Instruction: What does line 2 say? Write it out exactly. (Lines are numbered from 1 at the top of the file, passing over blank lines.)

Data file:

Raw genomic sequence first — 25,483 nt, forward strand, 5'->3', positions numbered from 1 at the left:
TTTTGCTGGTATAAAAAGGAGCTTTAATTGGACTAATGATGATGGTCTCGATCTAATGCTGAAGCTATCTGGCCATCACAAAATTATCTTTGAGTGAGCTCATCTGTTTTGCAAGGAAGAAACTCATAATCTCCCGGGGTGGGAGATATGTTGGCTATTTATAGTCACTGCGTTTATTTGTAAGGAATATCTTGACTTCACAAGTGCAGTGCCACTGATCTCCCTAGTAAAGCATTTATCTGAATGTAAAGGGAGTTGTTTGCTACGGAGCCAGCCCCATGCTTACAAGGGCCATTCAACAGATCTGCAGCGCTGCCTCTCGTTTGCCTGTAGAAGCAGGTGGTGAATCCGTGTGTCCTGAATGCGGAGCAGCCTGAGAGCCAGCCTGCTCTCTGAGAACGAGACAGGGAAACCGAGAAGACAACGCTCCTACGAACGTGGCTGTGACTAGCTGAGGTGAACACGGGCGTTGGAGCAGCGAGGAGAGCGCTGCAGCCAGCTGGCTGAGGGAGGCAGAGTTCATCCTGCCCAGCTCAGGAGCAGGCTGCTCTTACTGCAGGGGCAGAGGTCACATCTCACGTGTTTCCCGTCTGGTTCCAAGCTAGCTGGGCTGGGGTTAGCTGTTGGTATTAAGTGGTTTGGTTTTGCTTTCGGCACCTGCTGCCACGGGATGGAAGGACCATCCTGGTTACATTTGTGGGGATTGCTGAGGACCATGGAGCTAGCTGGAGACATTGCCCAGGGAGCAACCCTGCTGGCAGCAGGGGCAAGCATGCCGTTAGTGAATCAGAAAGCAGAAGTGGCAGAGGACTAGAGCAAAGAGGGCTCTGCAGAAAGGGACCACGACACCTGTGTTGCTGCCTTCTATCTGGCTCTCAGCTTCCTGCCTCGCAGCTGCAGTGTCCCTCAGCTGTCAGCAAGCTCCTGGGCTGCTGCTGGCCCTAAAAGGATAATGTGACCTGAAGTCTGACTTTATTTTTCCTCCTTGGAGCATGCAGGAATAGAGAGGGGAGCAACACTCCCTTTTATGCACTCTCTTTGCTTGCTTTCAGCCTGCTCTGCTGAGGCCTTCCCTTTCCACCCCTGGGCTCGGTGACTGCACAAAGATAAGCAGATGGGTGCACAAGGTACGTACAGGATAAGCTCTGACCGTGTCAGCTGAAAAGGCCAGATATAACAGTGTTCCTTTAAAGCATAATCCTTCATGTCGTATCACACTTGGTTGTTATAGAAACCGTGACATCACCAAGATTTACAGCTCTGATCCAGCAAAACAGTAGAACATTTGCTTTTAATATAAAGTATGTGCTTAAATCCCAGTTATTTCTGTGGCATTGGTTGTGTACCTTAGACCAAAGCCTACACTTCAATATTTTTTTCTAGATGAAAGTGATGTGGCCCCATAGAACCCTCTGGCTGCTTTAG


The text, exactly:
TTTTGCTGGTATAAAAAGGAGCTTTAATTGGACTAATGATGATGGTCTCGATCTAATGCTGAAGCTATCTGGCCATCACAAAATTATCTTTGAGTGAGCTCATCTGTTTTGCAAGGAAGAAACTCATAATCTCCCGGGGTGGGAGATATGTTGGCTATTTATAGTCACTGCGTTTATTTGTAAGGAATATCTTGACTTCACAAGTGCAGTGCCACTGATCTCCCTAGTAAAGCATTTATCTGAATGTAAAGGGAGTTGTTTGCTACGGAGCCAGCCCCATGCTTACAAGGGCCATTCAACAGATCTGCAGCGCTGCCTCTCGTTTGCCTGTAGAAGCAGGTGGTGAATCCGTGTGTCCTGAATGCGGAGCAGCCTGAGAGCCAGCCTGCTCTCTGAGAACGAGACAGGGAAACCGAGAAGACAACGCTCCTACGAACGTGGCTGTGACTAGCTGAGGTGAACACGGGCGTTGGAGCAGCGAGGAGAGCGCTGCAGCCAGCTGGCTGAGGGAGGCAGAGTTCATCCTGCCCAGCTCAGGAGCAGGCTGCTCTTACTGCAGGGGCAGAGGTCACATCTCACGTGTTTCCCGTCTGGTTCCAAGCTAGCTGGGCTGGGGTTAGCTGTTGGTATTAAGTGGTTTGGTTTTGCTTTCGGCACCTGCTGCCACGGGATGGAAGGACCATCCTGGTTACATTTGTGGGGATTGCTGAGGACCATGGAGCTAGCTGGAGACATTGCCCAGGGAGCAACCCTGCTGGCAGCAGGGGCAAGCATGCCGTTAGTGAATCAGAAAGCAGAAGTGGCAGAGGACTAGAGCAAAGAGGGCTCTGCAGAAAGGGACCACGACACCTGTGTTGCTGCCTTCTATCTGGCTCTCAGCTTCCTGCCTCGCAGCTGCAGTGTCCCTCAGCTGTCAGCAAGCTCCTGGGCTGCTGCTGGCCCTAAAAGGATAATGTGACCTGAAGTCTGACTTTATTTTTCCTCCTTGGAGCATGCAGGAATAGAGAGGGGAGCAACACTCCCTTTTATGCACTCTCTTTGCTTGCTTTCAGCCTGCTCTGCTGAGGCCTTCCCTTTCCACCCCTGGGCTCGGTGACTGCACAAAGATAAGCAGATGGGTGCACAAGGTACGTACAGGATAAGCTCTGACCGTGTCAGCTGAAAAGGCCAGATATAACAGTGTTCCTTTAAAGCATAATCCTTCATGTCGTATCACACTTGGTTGTTATAGAAACCGTGACATCACCAAGATTTACAGCTCTGATCCAGCAAAACAGTAGAACATTTGCTTTTAATATAAAGTATGTGCTTAAATCCCAGTTATTTCTGTGGCATTGGTTGTGTACCTTAGACCAAAGCCTACACTTCAATATTTTTTTCTAGATGAAAGTGATGTGGCCCCATAGAACCCTCTGGCTGCTTTAG